Best New York catcher ever? Not Gary Carter
I spent my Thursday afternoon at CBS' annual NCAA viewing party, then my evening at Mickey Mantle's, where MSG was celerating the launch of a new series called "The Lineup: New York's All-Time Best Baseball Players."
Along the way I had enjoyable conversations with an interesting assortment of people, including Craig Carton, Wally Szczerbiak, James Dolan, model Paige Butcher, Will Leitch, Tony (Paulie Walnuts) Sirico and Gary Carter.
I told Mr. Carter that I often have posted his New York Newsday commercial from 1986, but he said his Northville gas commercial from that era was far more embarrassing.
(If anyone out there can find video of it, I'd be appreciative.)
Carter is one of five panelists for the 10-part MSG series, which premieres at 10:30 p.m. Tuesday. The others are Fran Healy, Sparky Lyle, Steve Hirdt of the Elias Sports Bureau and Leitch, formerly of Deadspin.com and currently of New York magazine and Sportings News.
The panel's mission is to select the best player at each position in New York baseball history, plus a manager.
So, did Carter have to recuse himself when the discussion turned to catchers?
"I was in the top five, so of course I didn't talk about myself," he said. But he indicated the discussion mostly was a moot point.
That's what happens when one of the candidates at your position is one of the most beloved baseball figures in New York history. And won 10 World Series. And three MVP awards.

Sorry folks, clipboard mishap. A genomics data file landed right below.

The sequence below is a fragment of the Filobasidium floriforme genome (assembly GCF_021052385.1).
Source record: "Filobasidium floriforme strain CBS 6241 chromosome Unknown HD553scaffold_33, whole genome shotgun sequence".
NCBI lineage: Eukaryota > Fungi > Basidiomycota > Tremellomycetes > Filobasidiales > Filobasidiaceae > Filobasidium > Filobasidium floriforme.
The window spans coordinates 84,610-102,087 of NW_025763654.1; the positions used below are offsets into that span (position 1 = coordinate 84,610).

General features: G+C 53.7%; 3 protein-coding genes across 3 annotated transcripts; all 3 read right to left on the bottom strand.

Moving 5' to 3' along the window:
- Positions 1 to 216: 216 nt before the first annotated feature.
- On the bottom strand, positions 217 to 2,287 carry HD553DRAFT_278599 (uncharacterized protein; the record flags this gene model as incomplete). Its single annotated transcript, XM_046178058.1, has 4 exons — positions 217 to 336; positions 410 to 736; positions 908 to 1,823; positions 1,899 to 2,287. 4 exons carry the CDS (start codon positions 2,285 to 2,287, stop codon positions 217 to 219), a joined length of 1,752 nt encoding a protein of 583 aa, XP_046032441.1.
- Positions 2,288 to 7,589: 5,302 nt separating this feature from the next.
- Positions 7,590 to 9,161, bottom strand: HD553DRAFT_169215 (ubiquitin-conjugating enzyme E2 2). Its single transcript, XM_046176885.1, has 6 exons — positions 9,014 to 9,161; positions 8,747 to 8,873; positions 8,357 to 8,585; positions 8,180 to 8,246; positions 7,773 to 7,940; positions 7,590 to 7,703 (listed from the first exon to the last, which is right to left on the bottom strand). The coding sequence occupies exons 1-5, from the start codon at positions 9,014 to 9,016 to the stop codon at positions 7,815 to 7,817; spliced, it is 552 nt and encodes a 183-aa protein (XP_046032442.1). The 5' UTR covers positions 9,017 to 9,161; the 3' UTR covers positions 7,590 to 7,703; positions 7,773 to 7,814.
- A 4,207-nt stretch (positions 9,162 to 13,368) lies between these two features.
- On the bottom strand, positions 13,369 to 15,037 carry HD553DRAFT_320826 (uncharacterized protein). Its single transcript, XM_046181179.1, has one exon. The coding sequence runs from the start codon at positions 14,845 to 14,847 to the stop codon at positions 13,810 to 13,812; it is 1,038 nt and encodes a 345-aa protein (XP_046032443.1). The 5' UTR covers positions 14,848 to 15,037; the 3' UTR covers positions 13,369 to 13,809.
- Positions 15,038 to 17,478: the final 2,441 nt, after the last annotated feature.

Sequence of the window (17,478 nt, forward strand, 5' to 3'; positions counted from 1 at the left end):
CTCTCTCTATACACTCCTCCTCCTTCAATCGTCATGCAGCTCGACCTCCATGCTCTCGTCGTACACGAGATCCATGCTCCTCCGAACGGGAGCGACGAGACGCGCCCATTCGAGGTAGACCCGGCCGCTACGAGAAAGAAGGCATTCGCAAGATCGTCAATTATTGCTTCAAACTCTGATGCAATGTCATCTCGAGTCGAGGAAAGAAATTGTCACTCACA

"As long as he's there, it's kind of a no-brainer,'' Carter said, referring to Yogi Berra and technically revealing more than he was supposed to about the voting.
There are other no-brainers, such as Babe Ruth and Lou Gehrig, but Carter said, "You'll be surprised by several others."
It will be a challenge to avoid a Yankees-heavy lineup. Jackie Robinson presumably has a good shot at second base, and Christy Mathewson and Tom Seaver are stronger candidates as the starting pitcher than is Whitey Ford.
Some positions have too many good candidates, but leftfield presents an interesting decision. (Hirdt said the panel did not take the easy way out by, for example, moving Willie Mays, Mickey Mantle or Joe DiMaggio to left.)
Hirdt noted how often in New York baseball "players at the same position have been prominent at the same time."
In addition to Willie, Mickey and the Duke, Hirdt mentioned Don Mattingly and Keith Hernandez at first base and Phil Rizzuto, Pee Wee Reese and Alvin Dark at shortstop.
Said Carter: "I found the whole thing very intriguing."